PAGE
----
Mossman Gorge is about five minutes’ drive away from us with beautiful trees, waterfalls, crystal clear creeks that you can swim in, or fly in from dangling vines if you really want to; no crocs here, and all set in the most picturesque rainforest. Mind you I don’t mind admitting I always wear my walking boots as not too sure about the snakes yet.
We also visited the Barron Gorge National Park with waterfalls that fall from 243 meters high, and a river that was just calling out to be canoed on; yes a 2 man canoe, a river and me and Nathan. We had fun trying to compete with the steering but once we'd settled into the fact that we may actually fall in if we didn’t agree a strategy we soon saw some fantastic sights.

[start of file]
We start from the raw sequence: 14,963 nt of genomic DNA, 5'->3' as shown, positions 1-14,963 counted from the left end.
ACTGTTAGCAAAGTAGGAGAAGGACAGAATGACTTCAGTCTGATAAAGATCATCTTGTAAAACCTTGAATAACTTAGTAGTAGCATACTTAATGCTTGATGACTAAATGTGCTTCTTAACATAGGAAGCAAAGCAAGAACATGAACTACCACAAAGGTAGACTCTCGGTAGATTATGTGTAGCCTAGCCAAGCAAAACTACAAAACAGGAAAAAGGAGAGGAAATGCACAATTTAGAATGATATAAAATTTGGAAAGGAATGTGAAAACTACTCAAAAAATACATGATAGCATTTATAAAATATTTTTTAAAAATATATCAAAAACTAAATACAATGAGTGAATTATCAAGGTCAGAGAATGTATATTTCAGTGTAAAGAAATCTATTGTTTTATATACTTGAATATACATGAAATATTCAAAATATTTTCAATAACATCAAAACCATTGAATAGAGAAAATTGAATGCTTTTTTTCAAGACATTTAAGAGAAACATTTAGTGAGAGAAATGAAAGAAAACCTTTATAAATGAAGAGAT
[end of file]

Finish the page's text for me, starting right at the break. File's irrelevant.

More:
On one of our days off we ventured to Cape Tribulation, it was a car ferry ride away over the Daintree River into rainforest that meets the ocean. We drove all the way up to Cape Tribulation along steep winding tracks with waterfalls at one side coming onto the roads, then ventured back down slowly exploring all the trails and beaches along the way; Myall Beach, Noah beach, Thornton Beach, CowBay, Walu Wugrigga Look Out (there's no point trying to pronounce this as there are lots of silent letters so it actually doesn't sound anything like it looks), and finally Cape Kimberly. Of course we stopped off for the world famous Daintree 4 flavours in one pot ice-cream, it was awesome. We also stopped on the way back at Daintree Village although why we don't know as there was nothing there but we suspect we’ll discover quite a few more places like this along the way.